Gauss's studies were continued by Minding, who was particularly interested in surfaces of constant negative curvature and, in an article in 1839, found the three surfaces of revolution to which they can be applied, among them the surface generated by the revolution of the tractrix around its own asymptote, i.e., Beltrami's 'pseudosphere'. In a later article (1840), Minding arrived at another interesting result, though without perceiving its important implications. He observed that the trigonometric relations in geodesic triangles of a surface of constant negative curvature could be obtained from the corresponding formulas of spherical geometry on a sphere of radius R by multiplying R by √-1. While Minding failed to notice that these formulas agree with those for the hyperbolic plane, established by Lobachevsky in his 'Imaginary geometry' (1837), Beltrami was aware of this fact, which he developed in his 'Attempt'.
Minding also worked on differential equations, algebraic functions, continued fractions and analytic mechanics. In differential equations he used integrating factor methods. This work won Minding the Demidov prize of the St Petersburg Academy of Sciences in 1861. It was further developed by A N Korkin. Darboux and Émile Picard pushed these results still further in 1878.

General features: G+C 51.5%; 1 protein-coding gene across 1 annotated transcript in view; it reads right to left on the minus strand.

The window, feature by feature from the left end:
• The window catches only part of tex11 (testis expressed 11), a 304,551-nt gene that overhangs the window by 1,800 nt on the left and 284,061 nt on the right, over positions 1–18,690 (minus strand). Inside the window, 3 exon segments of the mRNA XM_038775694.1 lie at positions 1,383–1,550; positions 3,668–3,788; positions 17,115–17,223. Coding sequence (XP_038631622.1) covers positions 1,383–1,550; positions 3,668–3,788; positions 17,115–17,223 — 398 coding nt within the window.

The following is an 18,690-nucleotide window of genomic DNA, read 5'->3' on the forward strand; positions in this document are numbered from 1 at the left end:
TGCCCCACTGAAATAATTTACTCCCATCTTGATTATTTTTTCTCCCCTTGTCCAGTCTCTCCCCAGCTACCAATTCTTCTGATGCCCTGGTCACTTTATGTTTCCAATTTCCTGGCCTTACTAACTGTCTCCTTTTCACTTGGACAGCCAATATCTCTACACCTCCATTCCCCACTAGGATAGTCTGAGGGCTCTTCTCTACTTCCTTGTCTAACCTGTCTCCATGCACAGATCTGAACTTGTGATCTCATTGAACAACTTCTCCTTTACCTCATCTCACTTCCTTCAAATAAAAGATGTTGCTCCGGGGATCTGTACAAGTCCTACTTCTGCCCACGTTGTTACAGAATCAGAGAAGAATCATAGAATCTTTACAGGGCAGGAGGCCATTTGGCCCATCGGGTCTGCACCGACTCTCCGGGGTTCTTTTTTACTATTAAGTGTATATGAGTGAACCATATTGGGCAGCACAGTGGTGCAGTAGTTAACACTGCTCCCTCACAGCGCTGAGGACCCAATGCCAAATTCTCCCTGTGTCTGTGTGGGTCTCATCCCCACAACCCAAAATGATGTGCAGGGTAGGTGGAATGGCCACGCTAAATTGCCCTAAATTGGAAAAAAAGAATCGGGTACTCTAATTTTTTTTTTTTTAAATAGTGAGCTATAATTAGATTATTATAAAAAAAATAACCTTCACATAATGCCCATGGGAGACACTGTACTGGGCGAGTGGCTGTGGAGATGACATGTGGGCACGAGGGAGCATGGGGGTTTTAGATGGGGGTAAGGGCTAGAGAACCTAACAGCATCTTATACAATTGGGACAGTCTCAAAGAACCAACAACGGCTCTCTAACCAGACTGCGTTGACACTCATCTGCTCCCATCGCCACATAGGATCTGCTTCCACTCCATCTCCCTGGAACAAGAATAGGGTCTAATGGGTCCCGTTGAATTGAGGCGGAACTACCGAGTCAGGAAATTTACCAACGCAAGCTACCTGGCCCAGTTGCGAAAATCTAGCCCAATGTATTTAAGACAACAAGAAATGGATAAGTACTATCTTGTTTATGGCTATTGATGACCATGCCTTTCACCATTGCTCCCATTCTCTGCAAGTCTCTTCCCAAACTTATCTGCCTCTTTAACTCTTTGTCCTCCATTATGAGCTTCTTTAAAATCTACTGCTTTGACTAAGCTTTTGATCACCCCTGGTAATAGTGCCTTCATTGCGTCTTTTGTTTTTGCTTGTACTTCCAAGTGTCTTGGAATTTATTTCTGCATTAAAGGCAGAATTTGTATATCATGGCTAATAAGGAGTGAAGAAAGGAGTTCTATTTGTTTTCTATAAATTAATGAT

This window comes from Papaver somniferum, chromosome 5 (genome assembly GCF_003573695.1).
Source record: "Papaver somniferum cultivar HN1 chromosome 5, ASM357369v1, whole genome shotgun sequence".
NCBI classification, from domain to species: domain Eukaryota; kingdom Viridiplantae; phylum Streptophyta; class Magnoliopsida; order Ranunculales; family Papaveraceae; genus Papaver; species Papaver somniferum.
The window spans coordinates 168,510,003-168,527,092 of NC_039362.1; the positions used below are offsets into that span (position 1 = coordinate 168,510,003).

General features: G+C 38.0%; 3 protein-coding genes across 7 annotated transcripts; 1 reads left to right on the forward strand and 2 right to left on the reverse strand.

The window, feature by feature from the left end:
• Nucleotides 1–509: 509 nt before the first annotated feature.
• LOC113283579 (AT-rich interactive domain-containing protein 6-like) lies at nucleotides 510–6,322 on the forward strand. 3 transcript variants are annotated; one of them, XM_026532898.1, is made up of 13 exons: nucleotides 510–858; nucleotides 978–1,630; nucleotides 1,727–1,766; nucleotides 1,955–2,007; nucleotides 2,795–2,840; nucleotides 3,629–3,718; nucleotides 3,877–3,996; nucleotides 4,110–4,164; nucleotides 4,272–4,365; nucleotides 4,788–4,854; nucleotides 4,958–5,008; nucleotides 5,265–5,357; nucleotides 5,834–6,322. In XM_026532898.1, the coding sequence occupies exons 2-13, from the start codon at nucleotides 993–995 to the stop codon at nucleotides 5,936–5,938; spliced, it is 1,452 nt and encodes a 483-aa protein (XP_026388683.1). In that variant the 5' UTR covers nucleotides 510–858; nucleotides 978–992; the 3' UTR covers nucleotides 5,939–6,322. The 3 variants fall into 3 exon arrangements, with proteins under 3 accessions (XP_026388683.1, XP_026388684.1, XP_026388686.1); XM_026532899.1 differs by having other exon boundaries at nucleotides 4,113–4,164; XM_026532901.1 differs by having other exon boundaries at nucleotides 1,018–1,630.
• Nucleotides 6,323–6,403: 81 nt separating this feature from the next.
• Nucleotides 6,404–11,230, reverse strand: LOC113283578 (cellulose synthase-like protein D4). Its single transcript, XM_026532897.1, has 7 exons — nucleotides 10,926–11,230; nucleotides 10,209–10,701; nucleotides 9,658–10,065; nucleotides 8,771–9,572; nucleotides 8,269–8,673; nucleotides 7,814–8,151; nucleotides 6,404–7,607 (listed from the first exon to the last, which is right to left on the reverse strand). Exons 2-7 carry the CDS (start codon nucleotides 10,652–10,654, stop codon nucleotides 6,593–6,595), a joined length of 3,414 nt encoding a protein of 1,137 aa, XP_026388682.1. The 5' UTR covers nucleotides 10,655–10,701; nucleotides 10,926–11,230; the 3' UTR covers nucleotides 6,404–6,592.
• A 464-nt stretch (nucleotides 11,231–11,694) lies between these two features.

Papers published by Minding from 1868 until the end of his life include (we give English translations of the German or French titles): Proof of a theorem in statics (1868); A rule of forming denominators and numerators in the representation of a continued fraction by an ordinary fraction (1869); On a problem in the probability theory originating from meteor observations (1869); On the method of least squares (1871); On the mean curvature of surfaces (1875); On the curves of shortest circumference on surfaces of revolution (1876); On some isoperimetric problems (1877); Theory of shortest curves on curved surfaces (1878); and On the Theory of the shortest curves over rings with given area on curved surfaces (1878).

In 1882, with a rise in nationalistic policies in Russia, a move began to change the University of Dorpat to a Russian institution, both in terms of the language of instruction and the nationality of the professors. It was renamed the University of Yuryev in 1898 and, except for a period of German occupation during World War II, it became the University of Tartu in 1919 with teaching in Estonian. Minding retired in 1883, near the start of this change forced on the university. He died two years later.

As we mentioned above, Minding was awarded the prestigious Demidov Prize by the St Petersburg Academy of Sciences in 1861. He was elected to the St Peterburg Academy of Sciences in 1864, the same year in which he took Russian citizenship. He was further honoured by the St Petersburg Academy of Sciences in 1879 when they made him an honorary member.

Article by: J J O'Connor and E F Robertson

May 2017
MacTutor History of Mathematics